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Shanling M3X Limited Edition Review

When it's gone, it's gone ⏳ - Shanling M3X Limited Edition Review

Limited no. 1243/1500


Author: Bryan Liew (Bry Audio Reviews) 

The Shanling M3X Limited Edition needs no introduction. It is a $430usd Android-based DAP that is made in collaboration with MOONDROP and Tanchjim. The trio has tuned this limited edition M3X to provide a new warmer sound output with a darker background and better control. They have also mentioned that its tuning will work best with Tanchjim and Moondrop's IEMs.

The unboxing experience here has been nothing be spectacular. The M3X Limited comes with a big white box with both Moondrop and Tanchjim's mascots in front. Once opened, I am presented with a custom white leather case, a few custom art pieces, a USB cable, a user manual, and lastly, the M3X Limited itself.

There will only be a total of 1500 units of these made, with only 500 units available for the international market. So if you are looking to pick one up, better act quick before it is too late :)

*This review is split into 3 parts: Non-Audio Opinions, Sound, and Sound Configuration Settings. If all you care about is sound, please skip part 1 and go straight to part 2.


Part 1 - Non-Audio Opinions

As mentioned above, if you’re not interested in the following, you can skip straight to Part 2 for my sound impressions. However, I'll keep this part very short as I'll only cover things that matter.

  • What's inside?: Dual ES9219C DAC/Amp from ESS Sabre + Panasonic tantalum capacitors. The non-limited M3X uses "special large-capacity tantalum capacitors" instead.
  • Battery Life: Easily 17 - 20 hours of playback time per charge with Dual DAC on. Really impressed with the battery here. Shanling advertised it as having 23 hours with Single DAC and 20 hours with Dual DAC. Pretty spot on IMO.
  • Performance: is good. The interface is snappy and responsive. It is rocking an 8 core Snapdragon 430 with 2GB ram.
  • Buttons: 4 in total - power button (also as the volume wheel), next track, play/pause, previous track. Pretty ergonomic and well placed, especially for right-handers. However, I would prefer it if the play/pause button is textured/dented. Textured buttons makes it easier to eyeball without looking. First-world problems, I know. But hey, it is worth mentioning.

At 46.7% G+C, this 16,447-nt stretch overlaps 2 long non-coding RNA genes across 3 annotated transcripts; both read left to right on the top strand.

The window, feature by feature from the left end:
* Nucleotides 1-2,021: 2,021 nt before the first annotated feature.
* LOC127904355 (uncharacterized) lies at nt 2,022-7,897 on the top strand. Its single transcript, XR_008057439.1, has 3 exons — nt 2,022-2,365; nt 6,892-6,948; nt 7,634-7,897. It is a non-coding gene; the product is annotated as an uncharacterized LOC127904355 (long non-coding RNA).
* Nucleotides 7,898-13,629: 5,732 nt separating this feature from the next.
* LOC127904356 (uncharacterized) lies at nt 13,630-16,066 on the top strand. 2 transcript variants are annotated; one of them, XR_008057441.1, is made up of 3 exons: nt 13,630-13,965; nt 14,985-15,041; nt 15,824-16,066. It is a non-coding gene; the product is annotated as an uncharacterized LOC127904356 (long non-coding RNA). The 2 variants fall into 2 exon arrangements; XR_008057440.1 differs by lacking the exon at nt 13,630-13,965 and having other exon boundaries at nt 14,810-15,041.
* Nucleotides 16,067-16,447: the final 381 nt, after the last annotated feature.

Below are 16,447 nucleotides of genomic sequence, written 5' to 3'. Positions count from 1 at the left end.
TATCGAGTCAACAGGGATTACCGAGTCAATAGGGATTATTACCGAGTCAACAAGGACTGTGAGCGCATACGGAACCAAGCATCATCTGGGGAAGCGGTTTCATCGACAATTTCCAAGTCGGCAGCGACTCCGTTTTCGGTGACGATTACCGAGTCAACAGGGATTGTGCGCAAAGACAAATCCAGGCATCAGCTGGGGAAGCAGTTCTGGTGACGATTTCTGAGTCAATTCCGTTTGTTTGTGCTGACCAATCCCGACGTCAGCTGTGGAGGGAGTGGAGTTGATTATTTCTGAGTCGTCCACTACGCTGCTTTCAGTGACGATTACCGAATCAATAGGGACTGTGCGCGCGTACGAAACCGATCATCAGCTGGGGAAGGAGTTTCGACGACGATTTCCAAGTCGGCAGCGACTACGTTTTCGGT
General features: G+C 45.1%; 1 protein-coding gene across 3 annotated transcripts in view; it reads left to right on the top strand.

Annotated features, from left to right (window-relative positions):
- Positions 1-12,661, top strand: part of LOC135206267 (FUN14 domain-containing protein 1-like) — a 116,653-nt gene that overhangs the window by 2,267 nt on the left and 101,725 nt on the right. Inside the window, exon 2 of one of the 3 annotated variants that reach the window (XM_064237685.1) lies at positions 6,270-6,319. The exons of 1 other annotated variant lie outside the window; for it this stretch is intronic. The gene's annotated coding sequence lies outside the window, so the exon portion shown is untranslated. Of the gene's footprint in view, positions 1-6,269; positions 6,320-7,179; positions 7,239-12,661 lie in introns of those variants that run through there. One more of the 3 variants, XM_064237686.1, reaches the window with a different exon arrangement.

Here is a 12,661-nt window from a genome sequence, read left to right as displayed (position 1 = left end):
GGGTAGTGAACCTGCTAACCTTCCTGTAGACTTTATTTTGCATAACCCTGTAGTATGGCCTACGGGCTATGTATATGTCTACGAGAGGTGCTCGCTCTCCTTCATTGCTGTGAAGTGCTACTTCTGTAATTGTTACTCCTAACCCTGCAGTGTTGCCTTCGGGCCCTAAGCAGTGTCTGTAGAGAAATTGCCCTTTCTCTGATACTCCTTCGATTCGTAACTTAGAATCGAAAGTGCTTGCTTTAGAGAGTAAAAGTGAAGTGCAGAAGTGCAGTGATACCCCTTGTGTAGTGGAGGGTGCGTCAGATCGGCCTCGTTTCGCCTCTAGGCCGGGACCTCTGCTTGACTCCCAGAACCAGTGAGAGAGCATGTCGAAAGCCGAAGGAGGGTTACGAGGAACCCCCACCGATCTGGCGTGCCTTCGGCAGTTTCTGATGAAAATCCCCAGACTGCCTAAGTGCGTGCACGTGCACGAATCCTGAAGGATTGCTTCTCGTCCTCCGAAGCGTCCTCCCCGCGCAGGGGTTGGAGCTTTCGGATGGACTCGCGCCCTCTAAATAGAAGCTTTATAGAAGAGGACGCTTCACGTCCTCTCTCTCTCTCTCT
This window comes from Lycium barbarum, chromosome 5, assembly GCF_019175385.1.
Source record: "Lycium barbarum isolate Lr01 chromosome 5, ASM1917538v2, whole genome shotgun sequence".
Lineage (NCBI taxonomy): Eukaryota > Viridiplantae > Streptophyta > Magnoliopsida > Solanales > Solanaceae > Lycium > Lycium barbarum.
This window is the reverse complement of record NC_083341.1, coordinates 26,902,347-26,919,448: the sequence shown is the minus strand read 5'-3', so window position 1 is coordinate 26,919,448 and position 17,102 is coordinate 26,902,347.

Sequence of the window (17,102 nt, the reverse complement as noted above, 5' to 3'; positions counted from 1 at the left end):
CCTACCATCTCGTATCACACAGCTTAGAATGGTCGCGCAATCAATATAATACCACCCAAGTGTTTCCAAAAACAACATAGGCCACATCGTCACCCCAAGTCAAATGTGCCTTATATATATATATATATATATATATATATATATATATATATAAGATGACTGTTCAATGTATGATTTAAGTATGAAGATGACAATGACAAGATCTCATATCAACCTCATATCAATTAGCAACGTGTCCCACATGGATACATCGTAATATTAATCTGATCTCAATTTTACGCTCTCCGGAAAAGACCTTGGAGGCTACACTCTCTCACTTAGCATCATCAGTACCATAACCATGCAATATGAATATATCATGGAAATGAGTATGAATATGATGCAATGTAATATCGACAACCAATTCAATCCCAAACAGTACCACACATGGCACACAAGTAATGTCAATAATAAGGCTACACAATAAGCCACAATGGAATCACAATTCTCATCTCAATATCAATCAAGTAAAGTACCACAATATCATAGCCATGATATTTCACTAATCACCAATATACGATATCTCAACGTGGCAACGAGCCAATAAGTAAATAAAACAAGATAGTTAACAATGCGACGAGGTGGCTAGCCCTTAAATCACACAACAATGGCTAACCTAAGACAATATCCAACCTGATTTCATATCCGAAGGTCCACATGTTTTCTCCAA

• Portability: And as for the ergonomics and portability of the M3X Limited, I would say that it is pretty good. It is decently sized, easily pocketable, and I have no problems handling it with one hand with my small Asian-sized hands.
  • Features: 16x MQA unfolding, Bluetooth both ways, AirPlay, Wifi… You name it, the M3X Limited has it. However, I find that the WiFi here takes a bit longer than expected to connect to 5Ghz Wifi bands. Do keep that in mind as I find it annoying at times.
  • Design: As Yumu Songonce said, "the M3X limited edition is more than just a DAP; It is an art piece". The design here is beautiful, with custom number engraving at the side (mine is limited no. 1243/1500! ). Its build is pretty solid too. So no complaints.


Part 2 - Sound

*Disclaimer: This review is done using Dual DAC Mode on + linear-phase lowpass filter. Check out Part 3 to see why this matters.


  • To put it simply, the M3X Limited is a warm-neutral sounding DAP with a focus on adding fullness and thickness to the mids. I would describe it as being a resolving and musical-sounding DAP with fast snappy transients, open soundstage, full-sounding mids, and good detail retrieval.
  • The bass here sounds snappy, full, well-textured, and detailed. It has a bit of added weight and warmth to it to make it sound fuller and more engaging. It is also capable of going deep down into the sub-bass regions without any notable early roll-offs. A big plus for me as I initially expected it to roll off a bit earlier, but it did not. However, the bass here isn't your thick, punchy, dominant bass that some might expect from a fun sounding source. It is actually leaning more towards the neutral and resolving side. Do keep in mind that the bass here is by no means lean or neutral. As mentioned above, it has a slight warmth colouration, making it sound fuller.
  • The Midrange is the star of the show here. Just like the bass, it has a slight warmth colouration, which in return gives the mids a more forward and fuller presentation. If I were to describe how the midrange here sounds, I would describe it as being full, forward, open, and weighty. The added warmth and fullness do push vocals forward, making them sound more forward and intimate. Do not mistake the vocal intimacy here as having a small soundstage though, as the soundstage here is pretty wide. More on the soundstage later.